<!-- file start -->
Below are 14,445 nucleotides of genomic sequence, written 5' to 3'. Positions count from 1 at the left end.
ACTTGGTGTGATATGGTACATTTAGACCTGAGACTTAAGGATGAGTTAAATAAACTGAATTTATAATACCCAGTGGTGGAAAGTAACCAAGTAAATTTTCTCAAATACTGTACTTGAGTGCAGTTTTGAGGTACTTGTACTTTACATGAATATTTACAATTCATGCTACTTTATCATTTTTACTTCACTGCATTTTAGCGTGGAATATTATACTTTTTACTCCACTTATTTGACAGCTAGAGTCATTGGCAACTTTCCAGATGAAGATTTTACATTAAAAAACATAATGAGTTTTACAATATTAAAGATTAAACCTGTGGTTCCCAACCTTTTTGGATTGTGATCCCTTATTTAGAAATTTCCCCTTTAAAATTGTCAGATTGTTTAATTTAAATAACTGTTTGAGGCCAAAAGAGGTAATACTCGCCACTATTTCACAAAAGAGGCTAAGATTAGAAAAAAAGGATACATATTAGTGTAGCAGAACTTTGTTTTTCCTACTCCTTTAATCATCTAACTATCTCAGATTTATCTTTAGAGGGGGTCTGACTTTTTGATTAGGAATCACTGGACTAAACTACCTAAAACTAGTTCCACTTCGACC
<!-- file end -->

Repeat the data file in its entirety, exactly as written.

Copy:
Below are 14,445 nucleotides of genomic sequence, written 5' to 3'. Positions count from 1 at the left end.
ACTTGGTGTGATATGGTACATTTAGACCTGAGACTTAAGGATGAGTTAAATAAACTGAATTTATAATACCCAGTGGTGGAAAGTAACCAAGTAAATTTTCTCAAATACTGTACTTGAGTGCAGTTTTGAGGTACTTGTACTTTACATGAATATTTACAATTCATGCTACTTTATCATTTTTACTTCACTGCATTTTAGCGTGGAATATTATACTTTTTACTCCACTTATTTGACAGCTAGAGTCATTGGCAACTTTCCAGATGAAGATTTTACATTAAAAAACATAATGAGTTTTACAATATTAAAGATTAAACCTGTGGTTCCCAACCTTTTTGGATTGTGATCCCTTATTTAGAAATTTCCCCTTTAAAATTGTCAGATTGTTTAATTTAAATAACTGTTTGAGGCCAAAAGAGGTAATACTCGCCACTATTTCACAAAAGAGGCTAAGATTAGAAAAAAAGGATACATATTAGTGTAGCAGAACTTTGTTTTTCCTACTCCTTTAATCATCTAACTATCTCAGATTTATCTTTAGAGGGGGTCTGACTTTTTGATTAGGAATCACTGGACTAAACTACCTAAAACTAGTTCCACTTCGACC